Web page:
Supporting Student Self-Motivation In Online Credit Recovery Classrooms (Part 3 of 3)

By Nellie Mae Education Foundation
July 14, 2017

Due to the self-directed nature of online learning in many credit recovery settings, fostering student motivation is essential. One teacher that was a part of this study noted, “Most students are in credit recovery because of motivation issues, not cognitive or behavioral issues.” As in traditional classrooms, online credit recovery teachers grapple with how much of this motivation should be internal versus external, as reflected in these two opposing comments made by one teacher: “If the opportunities we provide don’t motivate them, I can’t hold them by the hand and make them work. Mostly they’re motivated because it’s their second chance to pass the course, and they know that.” While at the same time: “I’m always on their back if they’re behind—they know that.”

In practice, teacher strategies emphasized both internal and external motivation. The following excerpt explores three strategies that have proven effective in supporting student motivation.

Fostering student buy-in

One teacher explained that when new students enroll in online credit recovery, she sits with them to make sure they know exactly what they’re getting into—“This is what you’re going to be doing in here, for 180 days.” But she also lets them know that the online course could be a good solution, since they have already failed the course in the classroom, and that she will provide support. If a student is reluctant to participate, the teacher suggests looking over another student’s shoulder for a class period, and to talk with students who are already taking online courses. If the student still doesn’t want to participate, the teacher sets up an appointment for the student with a guidance counselor.

Offering praise and encouragement

Some teachers spent much of their time circling the room, offering encouragement in addition to academic support, giving statements like: “‘Oooooh, we’re getting there!’ ‘Keep it up!’ or ‘Nice work. Now see if you can get one more activity done today.’” One teacher said, “Even if [students are] not progressing, just offering some positive feedback about something they’re doing well generally works.”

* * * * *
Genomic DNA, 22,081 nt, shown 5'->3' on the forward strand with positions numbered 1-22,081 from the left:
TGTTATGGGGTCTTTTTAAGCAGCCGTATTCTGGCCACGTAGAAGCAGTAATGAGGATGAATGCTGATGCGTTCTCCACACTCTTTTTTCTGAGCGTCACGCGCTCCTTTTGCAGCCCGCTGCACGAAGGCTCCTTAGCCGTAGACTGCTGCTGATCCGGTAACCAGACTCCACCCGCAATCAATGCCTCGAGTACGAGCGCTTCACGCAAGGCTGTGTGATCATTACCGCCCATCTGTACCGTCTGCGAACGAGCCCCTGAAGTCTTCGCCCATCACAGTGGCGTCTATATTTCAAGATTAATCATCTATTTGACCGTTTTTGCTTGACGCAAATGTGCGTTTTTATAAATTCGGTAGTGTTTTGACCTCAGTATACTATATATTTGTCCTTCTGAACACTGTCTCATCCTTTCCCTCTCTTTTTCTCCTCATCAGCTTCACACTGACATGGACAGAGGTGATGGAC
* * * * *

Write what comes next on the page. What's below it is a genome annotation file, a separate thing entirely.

Emphasizing deadlines and consequences

One teacher explained that her students had not fully understood that their credit recovery course could make the difference between graduating or not. After she met with seniors to discuss this, their participation increased. At another school, a prominent notice on the learning lab’s whiteboard said, “Attention Seniors!! You must finish Credit Recovery by Fri May 23rd for June graduation!! Remaining days: 29 28 27 26 25 …” A third teacher reminded students that the more focused they were, and the more often they came into the credit recovery classroom, the sooner they would finish the course.

Learn more by reading the full report, executive summary, or teacher’s brief.

This article is part of the Online High School Credit Recovery series, adapted from the Online Courses For Credit Recovery: Promising Practices For High School Teachers report, conducted by the UMass Donahue Institute with support from the Nellie Mae Education Foundation, which explored online credit recovery programs at 24 Massachusetts high schools.

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